Rather than make for a long day, that early deficit instead created a frustrating one when the Mets made several stalled attempts at a comeback.
"I thought it would have given us a good lift to kind of fight our way back into this contest," manager Jerry Manuel said.
So they did their best. Helping Santana avoid further damage was Francoeur, who nailed Adam Dunn as he attempted to score on Ian Desmond's deep fly ball in the first. It seemed to be just the spark the Mets needed.
And Francoeur's throw, which appeared to be headed up the line before tailing perfectly toward home plate, was not the first to beat Dunn to the plate.
Two innings earlier, Dunn bowled over Mets catcher Rod Barajas on Willingham's grand slam, which bounced back onto the field and was initially ruled a triple. The ball squirted away, Dunn was safe at home and Willingham also tried to score, spiking Barajas in the process.
"It looked pretty scary," Willingham said of Dunn's collision. "I wouldn't want to have a 300-pound man running into me."
And none of it mattered after umpires consulted video review, ruling Willingham's hit a grand slam.
Francoeur's assist in the third proved more productive -- and not only because it gave him 71 for his career, thus widening the gap between him and everyone else in baseball. Since Francoeur broke into the big leagues in 2005, his 71 outfield assists rank well ahead of Alfonso Soriano's 58 for most in the Majors.
Assist No. 71, however, was most distinctive in that it gave the Mets a jolt. Though they weren't scoring -- listless all afternoon against old friend Livan Hernandez -- they had reason to believe they could chip away at the five-run margin.
Hernandez, however, proved to be most stubborn. Despite sharing a clubhouse with the man for most of last season, the Mets could not decipher anything their former teammate was doing on the mound. When they took pitches early in counts, Hernandez pumped strikes through the zone. When they swung away, Hernandez dumped a wide variety of breaking balls in the dirt.
"We appeared unprepared," was how Manuel put it, criticizing his hitters' inability to trust their scouting reports on Hernandez.
Though perhaps it was not that simple.
"There's a reason he's pitched so long in the big leagues," third baseman David Wright said. "He really studies hitters. He knows where hitters' weaknesses are, and he tries to exploit that."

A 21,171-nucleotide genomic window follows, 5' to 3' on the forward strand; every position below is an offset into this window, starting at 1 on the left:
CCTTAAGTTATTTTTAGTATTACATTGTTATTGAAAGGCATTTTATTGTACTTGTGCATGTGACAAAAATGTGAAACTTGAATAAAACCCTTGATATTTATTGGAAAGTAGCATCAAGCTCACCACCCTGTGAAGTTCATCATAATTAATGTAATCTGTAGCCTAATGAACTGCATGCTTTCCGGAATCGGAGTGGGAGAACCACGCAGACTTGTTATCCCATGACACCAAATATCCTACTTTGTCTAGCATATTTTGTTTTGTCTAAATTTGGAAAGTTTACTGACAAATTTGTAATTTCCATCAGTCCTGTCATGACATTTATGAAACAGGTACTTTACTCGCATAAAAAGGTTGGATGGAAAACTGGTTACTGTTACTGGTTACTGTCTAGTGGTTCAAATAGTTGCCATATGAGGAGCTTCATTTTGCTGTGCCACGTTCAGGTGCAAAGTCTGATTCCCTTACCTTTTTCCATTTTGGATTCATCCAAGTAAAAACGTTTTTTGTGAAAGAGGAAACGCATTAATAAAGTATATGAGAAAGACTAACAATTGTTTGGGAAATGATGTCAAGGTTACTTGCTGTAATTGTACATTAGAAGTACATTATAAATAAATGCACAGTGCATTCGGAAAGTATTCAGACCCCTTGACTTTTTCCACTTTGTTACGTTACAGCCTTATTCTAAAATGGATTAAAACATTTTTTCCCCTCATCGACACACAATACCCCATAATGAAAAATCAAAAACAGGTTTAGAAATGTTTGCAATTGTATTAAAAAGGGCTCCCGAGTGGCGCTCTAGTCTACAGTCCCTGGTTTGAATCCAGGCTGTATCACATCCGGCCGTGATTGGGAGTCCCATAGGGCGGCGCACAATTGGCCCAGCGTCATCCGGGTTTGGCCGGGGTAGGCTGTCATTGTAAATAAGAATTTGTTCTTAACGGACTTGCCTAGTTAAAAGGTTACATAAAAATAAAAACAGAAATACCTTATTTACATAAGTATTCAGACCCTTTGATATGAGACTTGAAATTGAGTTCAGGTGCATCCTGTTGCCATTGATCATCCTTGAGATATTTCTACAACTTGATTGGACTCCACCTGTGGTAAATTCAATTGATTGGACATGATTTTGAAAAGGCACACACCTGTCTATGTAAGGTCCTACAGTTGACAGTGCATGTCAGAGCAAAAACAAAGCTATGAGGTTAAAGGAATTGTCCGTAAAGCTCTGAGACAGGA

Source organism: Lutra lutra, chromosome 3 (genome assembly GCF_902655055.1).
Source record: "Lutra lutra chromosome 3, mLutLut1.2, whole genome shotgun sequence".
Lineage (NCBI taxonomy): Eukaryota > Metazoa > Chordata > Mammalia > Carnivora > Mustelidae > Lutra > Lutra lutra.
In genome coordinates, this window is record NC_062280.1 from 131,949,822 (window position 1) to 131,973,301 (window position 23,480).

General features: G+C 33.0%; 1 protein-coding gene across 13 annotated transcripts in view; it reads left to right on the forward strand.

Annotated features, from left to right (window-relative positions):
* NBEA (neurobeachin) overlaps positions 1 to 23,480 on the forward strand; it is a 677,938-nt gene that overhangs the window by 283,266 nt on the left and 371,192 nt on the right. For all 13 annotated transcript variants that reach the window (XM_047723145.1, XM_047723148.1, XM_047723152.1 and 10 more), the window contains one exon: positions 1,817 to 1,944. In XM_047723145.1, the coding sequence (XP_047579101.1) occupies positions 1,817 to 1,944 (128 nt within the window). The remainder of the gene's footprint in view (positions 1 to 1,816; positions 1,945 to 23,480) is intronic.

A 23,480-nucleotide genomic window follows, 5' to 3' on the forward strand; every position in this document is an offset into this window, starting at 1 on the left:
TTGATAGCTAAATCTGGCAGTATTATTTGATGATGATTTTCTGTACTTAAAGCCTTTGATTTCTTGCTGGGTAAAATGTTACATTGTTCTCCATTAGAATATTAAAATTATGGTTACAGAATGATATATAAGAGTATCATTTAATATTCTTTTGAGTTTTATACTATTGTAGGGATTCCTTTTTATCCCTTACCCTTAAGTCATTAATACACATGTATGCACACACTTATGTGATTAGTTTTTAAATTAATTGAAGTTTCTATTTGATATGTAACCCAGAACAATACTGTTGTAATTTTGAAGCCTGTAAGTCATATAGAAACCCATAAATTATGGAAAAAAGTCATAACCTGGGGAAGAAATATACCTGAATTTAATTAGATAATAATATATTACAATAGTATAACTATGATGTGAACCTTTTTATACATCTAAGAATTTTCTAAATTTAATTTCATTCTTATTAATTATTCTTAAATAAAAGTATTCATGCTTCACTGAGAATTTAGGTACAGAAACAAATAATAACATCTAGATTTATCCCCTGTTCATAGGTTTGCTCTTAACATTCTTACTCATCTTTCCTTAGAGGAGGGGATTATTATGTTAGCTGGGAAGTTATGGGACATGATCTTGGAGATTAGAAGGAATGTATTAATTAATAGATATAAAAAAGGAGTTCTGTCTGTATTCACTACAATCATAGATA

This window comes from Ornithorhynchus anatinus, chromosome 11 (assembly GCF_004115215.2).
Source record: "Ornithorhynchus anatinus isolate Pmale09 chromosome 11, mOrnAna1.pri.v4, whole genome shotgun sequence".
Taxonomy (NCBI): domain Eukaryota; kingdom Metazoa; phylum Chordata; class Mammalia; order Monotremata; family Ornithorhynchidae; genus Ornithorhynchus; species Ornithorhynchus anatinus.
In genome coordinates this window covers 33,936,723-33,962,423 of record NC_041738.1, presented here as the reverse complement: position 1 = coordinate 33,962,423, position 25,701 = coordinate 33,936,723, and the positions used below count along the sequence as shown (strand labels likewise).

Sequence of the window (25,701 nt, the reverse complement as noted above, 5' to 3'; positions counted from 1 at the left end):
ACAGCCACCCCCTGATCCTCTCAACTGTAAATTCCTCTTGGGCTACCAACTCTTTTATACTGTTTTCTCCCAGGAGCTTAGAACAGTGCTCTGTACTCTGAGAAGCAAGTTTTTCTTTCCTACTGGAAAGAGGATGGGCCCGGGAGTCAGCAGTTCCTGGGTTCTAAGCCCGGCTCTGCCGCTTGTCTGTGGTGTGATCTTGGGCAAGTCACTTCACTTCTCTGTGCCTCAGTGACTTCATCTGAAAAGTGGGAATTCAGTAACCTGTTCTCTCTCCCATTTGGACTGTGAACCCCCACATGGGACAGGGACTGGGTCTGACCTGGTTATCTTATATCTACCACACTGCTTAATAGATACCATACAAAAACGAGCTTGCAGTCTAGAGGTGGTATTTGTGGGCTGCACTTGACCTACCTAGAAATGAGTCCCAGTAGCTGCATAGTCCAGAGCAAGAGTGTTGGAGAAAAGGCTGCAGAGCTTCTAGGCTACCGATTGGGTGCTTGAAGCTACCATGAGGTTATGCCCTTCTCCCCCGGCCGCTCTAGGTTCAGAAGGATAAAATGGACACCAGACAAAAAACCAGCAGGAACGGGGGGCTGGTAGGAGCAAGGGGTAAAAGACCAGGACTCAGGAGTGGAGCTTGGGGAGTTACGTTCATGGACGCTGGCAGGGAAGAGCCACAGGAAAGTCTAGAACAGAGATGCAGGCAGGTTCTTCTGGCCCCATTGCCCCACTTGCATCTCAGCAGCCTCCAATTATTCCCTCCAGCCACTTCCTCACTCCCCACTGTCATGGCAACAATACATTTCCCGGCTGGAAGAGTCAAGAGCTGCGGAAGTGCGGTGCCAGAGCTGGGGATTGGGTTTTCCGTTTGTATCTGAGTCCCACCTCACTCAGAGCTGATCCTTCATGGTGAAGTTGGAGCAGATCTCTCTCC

Consider it a job well done. The Mets did not show any sort of offensive spark until Hernandez left the game of his own volition, opening the door for Jacobs to homer off reliever Brian Bruney in the eighth. With that, a lazy Sunday crowd sprung to life, tickled by the possibility of a comeback.
To fan the flames, Rodriguez helped spark a benches-clearing incident, plunking Nationals outfielder Willie Harris with a pitch in the ninth, then swapping verbal barbs with him as Saturday's hero made his way down to first. The Citi Field crowd whipped up as much of a frenzy as it could. But the climax had already come.
Against Nationals closer Matt Capps, the Mets mustered two fly balls and a strikeout. That was all, especially frustrating the Mets considering their thoughts heading into the game.
"We felt comfortable," said Francoeur. "We felt like we could score some runs, and we weren't able to today."
"We felt real confident today," shortstop Jose Reyes said, "because we had Santana."
And that may be the most significant issue of all: The Mets would like to win each and every one of Santana's starts. On Sunday, they did not.
They also did not win at home, sputtering to a 2-4 start in their first six games of the season. Now, greater challenges lie ahead on a six-game road trip to Colorado and St. Louis, followed by a daunting 10-game homestand against the Cubs, Braves and Dodgers.
"It's six games," Francoeur said, summing up the homestand. "With that being said, we'd better get it going quick, because we've got some teams coming up that are really, really good."